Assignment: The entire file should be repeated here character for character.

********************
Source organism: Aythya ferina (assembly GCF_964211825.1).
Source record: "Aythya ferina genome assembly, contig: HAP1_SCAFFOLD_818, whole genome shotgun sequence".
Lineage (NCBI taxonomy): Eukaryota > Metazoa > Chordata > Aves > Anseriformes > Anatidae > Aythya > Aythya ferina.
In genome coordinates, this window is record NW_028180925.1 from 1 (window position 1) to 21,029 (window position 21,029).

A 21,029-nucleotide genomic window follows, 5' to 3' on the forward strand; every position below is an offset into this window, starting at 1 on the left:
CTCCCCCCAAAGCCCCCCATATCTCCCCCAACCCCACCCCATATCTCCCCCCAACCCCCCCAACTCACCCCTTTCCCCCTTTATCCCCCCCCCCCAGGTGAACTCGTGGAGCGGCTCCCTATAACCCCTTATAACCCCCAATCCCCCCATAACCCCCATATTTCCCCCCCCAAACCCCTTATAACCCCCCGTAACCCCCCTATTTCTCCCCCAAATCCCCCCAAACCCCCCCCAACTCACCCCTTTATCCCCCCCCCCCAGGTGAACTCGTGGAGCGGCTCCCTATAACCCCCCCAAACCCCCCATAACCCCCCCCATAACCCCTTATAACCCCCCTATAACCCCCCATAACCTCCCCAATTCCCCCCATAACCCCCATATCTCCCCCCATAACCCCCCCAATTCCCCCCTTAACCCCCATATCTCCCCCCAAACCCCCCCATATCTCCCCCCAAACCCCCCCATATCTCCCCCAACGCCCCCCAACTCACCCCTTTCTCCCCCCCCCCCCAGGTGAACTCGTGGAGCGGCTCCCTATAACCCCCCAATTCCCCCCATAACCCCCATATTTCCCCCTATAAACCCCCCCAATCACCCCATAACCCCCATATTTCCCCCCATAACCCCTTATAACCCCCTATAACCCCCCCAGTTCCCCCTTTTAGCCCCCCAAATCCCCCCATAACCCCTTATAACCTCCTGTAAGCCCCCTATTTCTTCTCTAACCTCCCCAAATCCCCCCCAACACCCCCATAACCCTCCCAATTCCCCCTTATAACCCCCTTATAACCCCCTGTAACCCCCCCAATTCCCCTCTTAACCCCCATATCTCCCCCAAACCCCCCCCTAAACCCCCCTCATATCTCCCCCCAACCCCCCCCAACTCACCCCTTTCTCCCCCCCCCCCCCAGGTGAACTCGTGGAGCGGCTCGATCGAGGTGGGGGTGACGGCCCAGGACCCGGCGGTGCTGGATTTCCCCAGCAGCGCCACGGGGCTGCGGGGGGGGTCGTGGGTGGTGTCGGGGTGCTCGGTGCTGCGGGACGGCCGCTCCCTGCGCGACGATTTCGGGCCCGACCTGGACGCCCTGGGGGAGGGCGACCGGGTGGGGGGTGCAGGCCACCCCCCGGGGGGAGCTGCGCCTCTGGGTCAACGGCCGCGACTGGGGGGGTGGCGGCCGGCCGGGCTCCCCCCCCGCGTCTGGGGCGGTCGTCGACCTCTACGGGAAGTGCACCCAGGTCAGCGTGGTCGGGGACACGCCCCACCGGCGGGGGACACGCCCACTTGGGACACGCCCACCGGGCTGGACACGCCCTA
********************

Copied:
Source organism: Aythya ferina (assembly GCF_964211825.1).
Source record: "Aythya ferina genome assembly, contig: HAP1_SCAFFOLD_818, whole genome shotgun sequence".
Lineage (NCBI taxonomy): Eukaryota > Metazoa > Chordata > Aves > Anseriformes > Anatidae > Aythya > Aythya ferina.
In genome coordinates, this window is record NW_028180925.1 from 1 (window position 1) to 21,029 (window position 21,029).

A 21,029-nucleotide genomic window follows, 5' to 3' on the forward strand; every position below is an offset into this window, starting at 1 on the left:
CTCCCCCCAAAGCCCCCCATATCTCCCCCAACCCCACCCCATATCTCCCCCCAACCCCCCCAACTCACCCCTTTCCCCCTTTATCCCCCCCCCCCAGGTGAACTCGTGGAGCGGCTCCCTATAACCCCTTATAACCCCCAATCCCCCCATAACCCCCATATTTCCCCCCCCAAACCCCTTATAACCCCCCGTAACCCCCCTATTTCTCCCCCAAATCCCCCCAAACCCCCCCCAACTCACCCCTTTATCCCCCCCCCCCAGGTGAACTCGTGGAGCGGCTCCCTATAACCCCCCCAAACCCCCCATAACCCCCCCCATAACCCCTTATAACCCCCCTATAACCCCCCATAACCTCCCCAATTCCCCCCATAACCCCCATATCTCCCCCCATAACCCCCCCAATTCCCCCCTTAACCCCCATATCTCCCCCCAAACCCCCCCATATCTCCCCCCAAACCCCCCCATATCTCCCCCAACGCCCCCCAACTCACCCCTTTCTCCCCCCCCCCCCAGGTGAACTCGTGGAGCGGCTCCCTATAACCCCCCAATTCCCCCCATAACCCCCATATTTCCCCCTATAAACCCCCCCAATCACCCCATAACCCCCATATTTCCCCCCATAACCCCTTATAACCCCCTATAACCCCCCCAGTTCCCCCTTTTAGCCCCCCAAATCCCCCCATAACCCCTTATAACCTCCTGTAAGCCCCCTATTTCTTCTCTAACCTCCCCAAATCCCCCCCAACACCCCCATAACCCTCCCAATTCCCCCTTATAACCCCCTTATAACCCCCTGTAACCCCCCCAATTCCCCTCTTAACCCCCATATCTCCCCCAAACCCCCCCCTAAACCCCCCTCATATCTCCCCCCAACCCCCCCCAACTCACCCCTTTCTCCCCCCCCCCCCCAGGTGAACTCGTGGAGCGGCTCGATCGAGGTGGGGGTGACGGCCCAGGACCCGGCGGTGCTGGATTTCCCCAGCAGCGCCACGGGGCTGCGGGGGGGGTCGTGGGTGGTGTCGGGGTGCTCGGTGCTGCGGGACGGCCGCTCCCTGCGCGACGATTTCGGGCCCGACCTGGACGCCCTGGGGGAGGGCGACCGGGTGGGGGGTGCAGGCCACCCCCCGGGGGGAGCTGCGCCTCTGGGTCAACGGCCGCGACTGGGGGGGTGGCGGCCGGCCGGGCTCCCCCCCCGCGTCTGGGGCGGTCGTCGACCTCTACGGGAAGTGCACCCAGGTCAGCGTGGTCGGGGACACGCCCCACCGGCGGGGGACACGCCCACTTGGGACACGCCCACCGGGCTGGACACGCCCTA